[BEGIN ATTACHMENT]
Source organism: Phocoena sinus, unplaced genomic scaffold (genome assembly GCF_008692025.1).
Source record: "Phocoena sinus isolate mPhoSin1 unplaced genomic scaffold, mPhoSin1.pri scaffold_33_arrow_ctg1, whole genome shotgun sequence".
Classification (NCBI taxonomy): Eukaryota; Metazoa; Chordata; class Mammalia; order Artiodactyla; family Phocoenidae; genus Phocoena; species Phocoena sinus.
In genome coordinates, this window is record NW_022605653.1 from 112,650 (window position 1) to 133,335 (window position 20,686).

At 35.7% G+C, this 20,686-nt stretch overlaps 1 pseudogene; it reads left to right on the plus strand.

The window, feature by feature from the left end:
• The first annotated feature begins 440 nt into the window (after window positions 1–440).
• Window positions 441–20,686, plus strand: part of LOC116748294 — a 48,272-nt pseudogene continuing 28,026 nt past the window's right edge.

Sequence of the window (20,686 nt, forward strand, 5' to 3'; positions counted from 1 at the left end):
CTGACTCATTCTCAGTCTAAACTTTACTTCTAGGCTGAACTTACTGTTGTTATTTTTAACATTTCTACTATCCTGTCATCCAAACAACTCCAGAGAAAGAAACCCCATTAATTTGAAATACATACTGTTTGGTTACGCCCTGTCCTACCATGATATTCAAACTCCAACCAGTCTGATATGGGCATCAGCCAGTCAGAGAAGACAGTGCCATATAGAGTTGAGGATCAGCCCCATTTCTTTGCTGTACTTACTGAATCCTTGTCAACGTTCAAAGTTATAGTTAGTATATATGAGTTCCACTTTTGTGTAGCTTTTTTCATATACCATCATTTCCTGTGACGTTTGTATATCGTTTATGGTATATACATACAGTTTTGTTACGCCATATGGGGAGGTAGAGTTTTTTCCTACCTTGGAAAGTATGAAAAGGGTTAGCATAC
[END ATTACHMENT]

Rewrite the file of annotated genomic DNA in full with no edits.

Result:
Source organism: Phocoena sinus, unplaced genomic scaffold (genome assembly GCF_008692025.1).
Source record: "Phocoena sinus isolate mPhoSin1 unplaced genomic scaffold, mPhoSin1.pri scaffold_33_arrow_ctg1, whole genome shotgun sequence".
Classification (NCBI taxonomy): Eukaryota; Metazoa; Chordata; class Mammalia; order Artiodactyla; family Phocoenidae; genus Phocoena; species Phocoena sinus.
In genome coordinates, this window is record NW_022605653.1 from 112,650 (window position 1) to 133,335 (window position 20,686).

At 35.7% G+C, this 20,686-nt stretch overlaps 1 pseudogene; it reads left to right on the plus strand.

The window, feature by feature from the left end:
• The first annotated feature begins 440 nt into the window (after window positions 1–440).
• Window positions 441–20,686, plus strand: part of LOC116748294 — a 48,272-nt pseudogene continuing 28,026 nt past the window's right edge.

Sequence of the window (20,686 nt, forward strand, 5' to 3'; positions counted from 1 at the left end):
CTGACTCATTCTCAGTCTAAACTTTACTTCTAGGCTGAACTTACTGTTGTTATTTTTAACATTTCTACTATCCTGTCATCCAAACAACTCCAGAGAAAGAAACCCCATTAATTTGAAATACATACTGTTTGGTTACGCCCTGTCCTACCATGATATTCAAACTCCAACCAGTCTGATATGGGCATCAGCCAGTCAGAGAAGACAGTGCCATATAGAGTTGAGGATCAGCCCCATTTCTTTGCTGTACTTACTGAATCCTTGTCAACGTTCAAAGTTATAGTTAGTATATATGAGTTCCACTTTTGTGTAGCTTTTTTCATATACCATCATTTCCTGTGACGTTTGTATATCGTTTATGGTATATACATACAGTTTTGTTACGCCATATGGGGAGGTAGAGTTTTTTCCTACCTTGGAAAGTATGAAAAGGGTTAGCATAC